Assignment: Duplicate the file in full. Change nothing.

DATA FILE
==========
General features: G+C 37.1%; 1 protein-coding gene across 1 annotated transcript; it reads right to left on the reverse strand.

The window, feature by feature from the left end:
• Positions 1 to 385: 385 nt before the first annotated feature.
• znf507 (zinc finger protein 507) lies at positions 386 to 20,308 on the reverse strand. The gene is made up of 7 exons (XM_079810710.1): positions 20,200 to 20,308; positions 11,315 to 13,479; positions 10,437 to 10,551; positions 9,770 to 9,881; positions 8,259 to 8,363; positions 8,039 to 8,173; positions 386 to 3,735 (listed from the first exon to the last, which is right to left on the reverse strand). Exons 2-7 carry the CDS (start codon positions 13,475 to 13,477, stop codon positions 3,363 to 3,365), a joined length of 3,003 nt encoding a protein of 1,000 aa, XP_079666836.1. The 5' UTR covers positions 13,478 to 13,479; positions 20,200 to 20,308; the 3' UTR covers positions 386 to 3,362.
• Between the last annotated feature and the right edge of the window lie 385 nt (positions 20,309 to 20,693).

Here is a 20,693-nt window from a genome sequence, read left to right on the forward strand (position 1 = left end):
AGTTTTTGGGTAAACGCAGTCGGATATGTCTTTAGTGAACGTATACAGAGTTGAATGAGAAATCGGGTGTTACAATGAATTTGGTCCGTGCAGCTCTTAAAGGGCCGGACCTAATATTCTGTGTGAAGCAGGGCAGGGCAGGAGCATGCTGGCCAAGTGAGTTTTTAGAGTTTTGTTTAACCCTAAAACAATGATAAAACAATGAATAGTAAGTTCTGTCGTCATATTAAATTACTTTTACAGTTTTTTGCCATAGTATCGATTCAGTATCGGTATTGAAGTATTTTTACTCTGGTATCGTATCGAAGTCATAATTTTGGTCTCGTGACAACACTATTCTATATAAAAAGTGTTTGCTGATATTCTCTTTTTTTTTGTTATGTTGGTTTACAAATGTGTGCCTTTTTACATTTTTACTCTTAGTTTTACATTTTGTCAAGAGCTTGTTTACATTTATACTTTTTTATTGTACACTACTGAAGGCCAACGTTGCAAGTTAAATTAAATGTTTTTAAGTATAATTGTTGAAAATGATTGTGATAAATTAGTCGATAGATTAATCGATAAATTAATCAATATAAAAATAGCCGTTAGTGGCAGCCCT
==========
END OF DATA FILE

General features: G+C 37.1%; 1 protein-coding gene across 1 annotated transcript; it reads right to left on the reverse strand.

The window, feature by feature from the left end:
• Positions 1 to 385: 385 nt before the first annotated feature.
• znf507 (zinc finger protein 507) lies at positions 386 to 20,308 on the reverse strand. The gene is made up of 7 exons (XM_079810710.1): positions 20,200 to 20,308; positions 11,315 to 13,479; positions 10,437 to 10,551; positions 9,770 to 9,881; positions 8,259 to 8,363; positions 8,039 to 8,173; positions 386 to 3,735 (listed from the first exon to the last, which is right to left on the reverse strand). Exons 2-7 carry the CDS (start codon positions 13,475 to 13,477, stop codon positions 3,363 to 3,365), a joined length of 3,003 nt encoding a protein of 1,000 aa, XP_079666836.1. The 5' UTR covers positions 13,478 to 13,479; positions 20,200 to 20,308; the 3' UTR covers positions 386 to 3,362.
• Between the last annotated feature and the right edge of the window lie 385 nt (positions 20,309 to 20,693).

Here is a 20,693-nt window from a genome sequence, read left to right on the forward strand (position 1 = left end):
AGTTTTTGGGTAAACGCAGTCGGATATGTCTTTAGTGAACGTATACAGAGTTGAATGAGAAATCGGGTGTTACAATGAATTTGGTCCGTGCAGCTCTTAAAGGGCCGGACCTAATATTCTGTGTGAAGCAGGGCAGGGCAGGAGCATGCTGGCCAAGTGAGTTTTTAGAGTTTTGTTTAACCCTAAAACAATGATAAAACAATGAATAGTAAGTTCTGTCGTCATATTAAATTACTTTTACAGTTTTTTGCCATAGTATCGATTCAGTATCGGTATTGAAGTATTTTTACTCTGGTATCGTATCGAAGTCATAATTTTGGTCTCGTGACAACACTATTCTATATAAAAAGTGTTTGCTGATATTCTCTTTTTTTTTGTTATGTTGGTTTACAAATGTGTGCCTTTTTACATTTTTACTCTTAGTTTTACATTTTGTCAAGAGCTTGTTTACATTTATACTTTTTTATTGTACACTACTGAAGGCCAACGTTGCAAGTTAAATTAAATGTTTTTAAGTATAATTGTTGAAAATGATTGTGATAAATTAGTCGATAGATTAATCGATAAATTAATCAATATAAAAATAGCCGTTAGTGGCAGCCCT